Tuesday, December 29, 2015

Science the Shit Out of Exposition

Matt Damon stars in Ridley Scott's THE MARTIAN, adapted by Drew Goddard from the novel by Andy Weir
THE MARTIAN began life as a serialized novel by software engineer Andy Weir, uploaded to his personal website chapter by chapter in 2009. Dense with heavily researched science, the work quickly attracted other science geeks whose feedback helped tighten its scientific accuracy through crowd fact-checking. Even so, Weir knew hard science alone would not make for an interesting story, so he gave The Martian a gripping Apollo 13-meets-Cast Away plot and infused his main character with a winning, smart-alecky personality.

Fans demanded a downloadable version of the full manuscript, so the author made a Kindle version available on Amazon for just 99 cents (at the time). That edition is said to have sold over 35,000 copies in three months, outpacing free downloads on Weir’s website and catching the attention of a literary agent. A traditional publishing deal soon followed. A movie sale came just four days later, changing the programmer's life overnight.

Screenwriter Drew Goddard (Cabin in the Woods, World War Z, Lost) said at a recent Q&A that the key to adapting the book was its first four words: “I’m pretty much fucked.”
Screenwriter DREW GODDARD (The Martian)
This is how astronaut Mark Watney (Matt Damon) sums up his situation when he finds himself stranded on Mars. It’s also pretty much how the story’s structure operates. The protagonist is stuck on a planet with no breathable air and only enough food to last a few months. His situation is always dire. Every time he overcomes one obstacle, he faces a new problem he must solve. He’s always “fucked,” but only “pretty much,” because he has the heroic quality of scientific ingenuity to clear his hurdles. Thus each scene of the screenplay advances the survivalist one small step, while pushing him back one giant leap, sending him right back to pretty-much-fucked status.

The biggest challenge the screenwriter faced, however, was how to deliver a spaceship full of the hard sci-tech exposition that made the book a “love letter to science” in a medium built upon visuals and emotion for a mass audience that mostly doesn’t have a master’s degree in physics from MIT. Fortunately, the novel’s tone already solved that problem.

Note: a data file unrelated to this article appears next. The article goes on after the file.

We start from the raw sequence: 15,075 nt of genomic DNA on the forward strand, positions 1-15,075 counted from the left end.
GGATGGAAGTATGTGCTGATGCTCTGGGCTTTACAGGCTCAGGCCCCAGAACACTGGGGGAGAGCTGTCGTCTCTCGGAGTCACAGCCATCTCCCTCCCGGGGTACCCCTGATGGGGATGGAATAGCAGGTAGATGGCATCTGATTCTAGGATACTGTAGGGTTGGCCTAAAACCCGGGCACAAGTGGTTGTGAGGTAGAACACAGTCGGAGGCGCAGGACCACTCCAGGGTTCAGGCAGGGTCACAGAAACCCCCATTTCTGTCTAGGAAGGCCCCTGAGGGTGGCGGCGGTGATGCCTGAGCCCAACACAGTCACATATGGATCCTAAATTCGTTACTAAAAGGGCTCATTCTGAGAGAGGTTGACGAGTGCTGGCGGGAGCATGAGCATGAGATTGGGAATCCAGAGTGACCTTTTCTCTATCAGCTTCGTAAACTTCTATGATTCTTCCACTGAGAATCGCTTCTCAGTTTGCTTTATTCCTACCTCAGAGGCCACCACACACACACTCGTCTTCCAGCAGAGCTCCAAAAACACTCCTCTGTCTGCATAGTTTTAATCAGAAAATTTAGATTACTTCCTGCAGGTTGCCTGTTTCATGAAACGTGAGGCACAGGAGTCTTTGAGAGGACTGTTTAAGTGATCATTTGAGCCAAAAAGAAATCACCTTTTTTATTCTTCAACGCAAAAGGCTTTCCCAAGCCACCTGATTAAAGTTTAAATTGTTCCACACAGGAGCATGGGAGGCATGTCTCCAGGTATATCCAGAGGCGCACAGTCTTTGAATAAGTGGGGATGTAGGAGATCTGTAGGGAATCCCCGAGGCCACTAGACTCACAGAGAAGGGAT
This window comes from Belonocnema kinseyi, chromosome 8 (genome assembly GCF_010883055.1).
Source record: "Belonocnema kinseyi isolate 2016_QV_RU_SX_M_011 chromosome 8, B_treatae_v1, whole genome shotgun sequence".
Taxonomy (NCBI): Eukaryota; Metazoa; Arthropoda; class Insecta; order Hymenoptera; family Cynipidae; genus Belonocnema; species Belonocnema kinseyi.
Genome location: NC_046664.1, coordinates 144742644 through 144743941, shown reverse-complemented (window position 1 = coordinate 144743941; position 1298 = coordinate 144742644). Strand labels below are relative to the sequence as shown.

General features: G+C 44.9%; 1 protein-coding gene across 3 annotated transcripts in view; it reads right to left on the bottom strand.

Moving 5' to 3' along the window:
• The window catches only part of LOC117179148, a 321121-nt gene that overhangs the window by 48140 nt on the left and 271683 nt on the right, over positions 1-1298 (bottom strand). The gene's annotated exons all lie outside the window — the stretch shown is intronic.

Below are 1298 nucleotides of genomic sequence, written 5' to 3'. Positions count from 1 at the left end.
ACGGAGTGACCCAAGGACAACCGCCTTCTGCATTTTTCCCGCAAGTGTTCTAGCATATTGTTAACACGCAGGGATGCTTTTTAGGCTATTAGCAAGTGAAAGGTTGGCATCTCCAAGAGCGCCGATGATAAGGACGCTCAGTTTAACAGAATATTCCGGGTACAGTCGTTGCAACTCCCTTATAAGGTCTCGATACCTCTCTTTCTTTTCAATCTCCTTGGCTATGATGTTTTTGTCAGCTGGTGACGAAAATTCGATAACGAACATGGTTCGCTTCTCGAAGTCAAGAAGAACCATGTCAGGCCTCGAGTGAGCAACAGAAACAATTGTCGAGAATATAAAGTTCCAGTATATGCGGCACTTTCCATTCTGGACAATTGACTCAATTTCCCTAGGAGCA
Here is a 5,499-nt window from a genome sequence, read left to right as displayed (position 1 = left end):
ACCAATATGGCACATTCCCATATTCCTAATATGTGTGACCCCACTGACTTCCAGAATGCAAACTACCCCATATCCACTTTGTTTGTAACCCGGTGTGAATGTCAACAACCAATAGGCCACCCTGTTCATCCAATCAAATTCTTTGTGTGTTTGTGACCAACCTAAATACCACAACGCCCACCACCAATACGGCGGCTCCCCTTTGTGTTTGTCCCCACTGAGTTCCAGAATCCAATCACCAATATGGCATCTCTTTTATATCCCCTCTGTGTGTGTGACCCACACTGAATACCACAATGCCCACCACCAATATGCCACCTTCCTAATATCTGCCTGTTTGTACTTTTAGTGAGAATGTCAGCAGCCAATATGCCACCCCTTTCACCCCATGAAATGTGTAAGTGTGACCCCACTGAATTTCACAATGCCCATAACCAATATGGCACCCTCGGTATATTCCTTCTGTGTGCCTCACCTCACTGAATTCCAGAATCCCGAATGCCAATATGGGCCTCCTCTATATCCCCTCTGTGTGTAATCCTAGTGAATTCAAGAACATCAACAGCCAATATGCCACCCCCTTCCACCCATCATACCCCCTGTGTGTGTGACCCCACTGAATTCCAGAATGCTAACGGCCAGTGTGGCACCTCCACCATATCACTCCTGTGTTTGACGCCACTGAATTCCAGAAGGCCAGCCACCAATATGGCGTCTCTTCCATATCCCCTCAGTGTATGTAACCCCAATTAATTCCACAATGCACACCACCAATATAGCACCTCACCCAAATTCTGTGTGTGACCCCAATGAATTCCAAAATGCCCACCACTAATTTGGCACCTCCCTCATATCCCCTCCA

The epistolary novel is mostly a series of Watney’s first-person mission log entries. The narrative voice strikes a balance between scientific authenticity and a more relatable regular-guy sarcasm. The film turns the logs into video logs, avoiding traditional voiceover by giving Damon someone to talk to and essentially making us the invisible “Wilson” of the picture.
"In the face of overwhelming odds, I'm left with only one option: I'm gonna have to science the shit out of this." - Mark Watney, The Martian
For every expository line necessary for us to understand the next plot point, Goddard took care to have it delivered in way, or followed up with a reaction, that carried some element of humor. For example, after explaining precisely how, in one instance, the math leaves him pretty much fucked, Watney remarks, “So, in the face of overwhelming odds, I’m left with only one option: I’m gonna have to science the shit out of this.”

This line hides the key to getting away with exposition in dialogue in those situations where a dry info dump is absolutely necessary. The science itself is the exposition. The act of twisting it from a noun to a verb and then using that to further twist the shit out of a common expression turns the entire “lecture” into a memorable laugh, aiding our comprehension and retention of that shit-strained science. When it comes to exposition, a good joke is like the proverbial spoonful of sugar. Goddard applied this technique so effectively throughout the exposition-heavy screenplay that the Hollywood Foreign Press Association has mistakenly nominated this dramatic adventure film in its comedy category.

SCREENWRITING TIP: Challenge your hero, show him rising to the challenge, then throw a new obstacle at him. Rinse and repeat.

SCREENWRITING TIP: When it comes to important but dry and boring exposition, a good joke can work like the proverbial spoonful of sugar that helps the medicine go down.
The Martian by Andy Weir